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Apparently ‘male pregnancy porn’ is the new ‘thing’?
05.11.2016
02:09 pm
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Last year the “dad bod” became a full-blown cultural phenomenon, and there’s a company called Film911 that caters to a set of fetishes that’s completely in the same ballpark.

Film911 specializes in “male gay fetish videos,” which mainly presents men engaging in activities that are not traditionally considered “masculine,” like stuffing their faces with food, tickling each other, receiving CPR, and, most intriguingly, giving birth.

This footage is apparently getting a few people off, but it’s not even clear that these videos qualify as porn, because, as Brian Moylan at Vice astutely observes, the scenes generally feature “no nudity, no dongs, no anal, and no money shots”—indeed, no sex at all.

At Film911, the male pregnancy videos fall under the category MPREG, and they feature men behaving in traditionally “feminine” ways that transcend the mere act of giving birth. In the MPREG video embedded below, “Connor” is shown at home, and he’s definitely showing. He’s at the kitchen sink describing his day on the phone to his unseen mate, as he demurely relates that he’s been cleaning up the house and that he can’t wait for his mate to come home so they can be together again. Before long, he’s in an OR experiencing painful contractions.

This is a man who speaks in hushed tones, who would seldom raise his voice or insist on getting his way. And maybe therein lies one of the secrets to the power these MPREG videos hold for some. 
 

A still from one of the “Inflation” videos
 
Predictably, you can also obtain ebooks of MPREG erotica if that’s your thing.

Film911 makes movies in several other genres that have little to do with the familiar porn categories of bondage and creampies. For instance, there’s the “Vore” category, short for vorarephilia, which denotes the sexual desire to be eaten—not in the sexual sense but in the culinary sense.

In the Vore videos, one man will devour another man, only then to regurgitate him so he can ask him how it felt. The descriptions of these videos are quite amusing. “Jonny is hungry for more,” a preview of which is embedded below, comes with the following synopsis:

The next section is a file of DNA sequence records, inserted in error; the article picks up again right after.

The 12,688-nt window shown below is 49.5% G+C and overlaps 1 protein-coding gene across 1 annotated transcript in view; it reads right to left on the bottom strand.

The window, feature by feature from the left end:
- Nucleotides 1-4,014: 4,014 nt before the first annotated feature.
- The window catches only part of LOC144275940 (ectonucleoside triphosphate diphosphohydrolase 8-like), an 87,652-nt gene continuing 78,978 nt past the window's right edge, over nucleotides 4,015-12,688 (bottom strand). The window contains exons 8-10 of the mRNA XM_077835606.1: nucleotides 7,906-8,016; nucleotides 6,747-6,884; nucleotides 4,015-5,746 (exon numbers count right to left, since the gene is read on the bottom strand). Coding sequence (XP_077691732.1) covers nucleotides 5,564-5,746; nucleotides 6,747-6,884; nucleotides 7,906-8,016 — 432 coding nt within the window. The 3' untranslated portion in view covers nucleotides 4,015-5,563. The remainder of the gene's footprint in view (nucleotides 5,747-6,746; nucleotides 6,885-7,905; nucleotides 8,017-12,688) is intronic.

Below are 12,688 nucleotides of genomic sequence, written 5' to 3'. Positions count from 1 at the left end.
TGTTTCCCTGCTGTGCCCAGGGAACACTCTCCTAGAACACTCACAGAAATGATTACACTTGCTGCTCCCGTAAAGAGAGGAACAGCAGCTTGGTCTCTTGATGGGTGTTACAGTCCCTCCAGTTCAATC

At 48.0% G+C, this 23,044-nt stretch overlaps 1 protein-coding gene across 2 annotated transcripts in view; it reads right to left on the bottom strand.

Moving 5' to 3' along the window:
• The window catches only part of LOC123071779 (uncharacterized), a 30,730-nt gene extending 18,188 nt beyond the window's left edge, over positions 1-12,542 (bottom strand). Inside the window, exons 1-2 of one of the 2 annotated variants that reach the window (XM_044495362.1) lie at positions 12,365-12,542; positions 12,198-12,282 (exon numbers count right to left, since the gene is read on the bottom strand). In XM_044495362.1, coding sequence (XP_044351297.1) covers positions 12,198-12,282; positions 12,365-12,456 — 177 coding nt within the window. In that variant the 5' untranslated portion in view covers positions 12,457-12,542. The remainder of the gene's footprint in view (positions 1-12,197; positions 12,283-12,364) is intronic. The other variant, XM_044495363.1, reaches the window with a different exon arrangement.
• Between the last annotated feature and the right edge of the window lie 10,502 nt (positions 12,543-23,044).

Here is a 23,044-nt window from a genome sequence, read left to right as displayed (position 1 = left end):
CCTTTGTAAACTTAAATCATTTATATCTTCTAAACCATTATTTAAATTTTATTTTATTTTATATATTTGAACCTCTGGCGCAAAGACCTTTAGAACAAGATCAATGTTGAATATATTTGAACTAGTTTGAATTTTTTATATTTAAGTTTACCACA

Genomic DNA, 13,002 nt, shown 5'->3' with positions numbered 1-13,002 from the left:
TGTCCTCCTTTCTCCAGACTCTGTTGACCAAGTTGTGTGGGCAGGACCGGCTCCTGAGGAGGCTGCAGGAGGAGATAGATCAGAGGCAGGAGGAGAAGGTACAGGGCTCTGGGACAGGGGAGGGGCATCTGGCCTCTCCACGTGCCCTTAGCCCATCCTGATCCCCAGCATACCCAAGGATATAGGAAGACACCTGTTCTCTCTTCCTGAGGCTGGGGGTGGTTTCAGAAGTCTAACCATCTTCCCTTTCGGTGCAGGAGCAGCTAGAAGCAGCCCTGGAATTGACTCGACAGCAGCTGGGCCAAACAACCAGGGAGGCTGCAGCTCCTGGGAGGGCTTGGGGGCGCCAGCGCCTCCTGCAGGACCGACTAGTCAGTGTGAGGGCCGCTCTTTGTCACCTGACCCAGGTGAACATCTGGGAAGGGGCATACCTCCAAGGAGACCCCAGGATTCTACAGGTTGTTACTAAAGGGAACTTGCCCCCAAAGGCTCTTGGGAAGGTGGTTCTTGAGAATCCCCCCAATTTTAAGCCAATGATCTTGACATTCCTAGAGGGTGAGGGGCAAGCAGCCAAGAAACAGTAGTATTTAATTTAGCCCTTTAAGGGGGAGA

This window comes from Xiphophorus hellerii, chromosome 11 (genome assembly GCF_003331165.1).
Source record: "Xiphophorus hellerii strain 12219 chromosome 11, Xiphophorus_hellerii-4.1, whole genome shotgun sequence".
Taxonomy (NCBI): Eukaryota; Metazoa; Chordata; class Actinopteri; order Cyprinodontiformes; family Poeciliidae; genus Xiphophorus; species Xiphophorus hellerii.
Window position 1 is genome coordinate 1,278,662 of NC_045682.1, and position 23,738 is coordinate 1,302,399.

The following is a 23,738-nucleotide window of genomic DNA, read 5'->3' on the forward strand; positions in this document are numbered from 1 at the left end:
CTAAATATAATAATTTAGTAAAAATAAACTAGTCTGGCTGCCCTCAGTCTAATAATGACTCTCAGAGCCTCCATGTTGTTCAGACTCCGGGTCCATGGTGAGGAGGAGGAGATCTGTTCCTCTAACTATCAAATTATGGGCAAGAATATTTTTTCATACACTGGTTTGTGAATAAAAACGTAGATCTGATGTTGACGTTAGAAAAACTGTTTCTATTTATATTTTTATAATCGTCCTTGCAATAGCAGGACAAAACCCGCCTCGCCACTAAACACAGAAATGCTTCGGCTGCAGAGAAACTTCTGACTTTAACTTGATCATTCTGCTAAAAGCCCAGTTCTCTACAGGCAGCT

1. Jonny comes home and Connor at his pizza so he turns and eats Connor.
2. Jonny is working out and needs more protein to get larger so he eats Connor.
3. Connor and Jonny are in bed when Connor decides to eat Jonny. Connor gets sicks and throws his boyfriend back up.
4. Connor is doing laundry when Connor knocks him down, drags him into the bathroom, and chows down.

 
There are also videos dedicated to men stuffing their faces with a table full of food and then moaning about the burrito babies now inhabiting their bellies (those are coded “Stuffing”). Some show men blowing each other up like balloons (“Inflation”). As you can see, imagery of men with distended tummies is one of Film911’s main stocks in trade. None of these genres have a large following as such, but the site still turns a tidy profit.

The founder of Film911 goes by Jay in Vice’s article (last name withheld); he started the company when he realized that “there was no content out there catering to what I’m into. I own a production company, so why don’t I produce content geared toward what I’m into?” He uses friends of friends as well as guys who he finds on Craigslist. One advantage of keeping matters so un-explicit is that he can get attractive and fit straight guys to appear in his movies, in which everyone keeps their clothes on and there’s no genital play.

As Jay says:

“When people told me what they were into, I was like, ‘Wow that’s different.’ There are certain people who tell me their ideas and send me their scripts and feedback all the time. I’m very connected to them and they’ve driven the business in the right direction.”

 
More after the jump…

READ ON
Posted by Martin Schneider
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05.11.2016
02:09 pm
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Call the Midwife: Fabric wombs from the 18th century
04.04.2014
05:23 pm
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I’m a sucker for the British period drama Call The Midwife. The show has its corny moments admittedly, but it’s fascinating to watch how pregnant women, midwives and nuns living in the poor East End of London during the 1950s dealt with safe childbirth in the era before epidurals, C-sections or even adequate sanitary conditions.

So when I saw these fabric wombs dated around 1760 I was immediately transfixed and interested. Pioneering midwife Angélique Marguerite Le Boursier du Coudray created the fabric wombs as a teaching tool:

In 1759 the king commissioned her to teach midwifery to rural women to reduce infant mortality. Between 1760 to 1783, she traveled rural France, sharing her knowledge with women. During this time, she is estimated to have directly trained 4,000 students.

Du Coudray invented the first lifesize obstetrical mannequin, called “The Machine.” Various strings and straps serve to simulate the process of childbirth. The head of the infant mannequin has a shaped nose, stitched ears, hair drawn with ink, and an open mouth, with tongue.

While they’re semi-creepy to look at, I’m sure they saved a lot of lives.


 

 

 
Via Retronaut and h/t Jezebel

Posted by Tara McGinley
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04.04.2014
05:23 pm
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3-D printing, T-shirts and cufflinks: The surreal world of sonogram mementos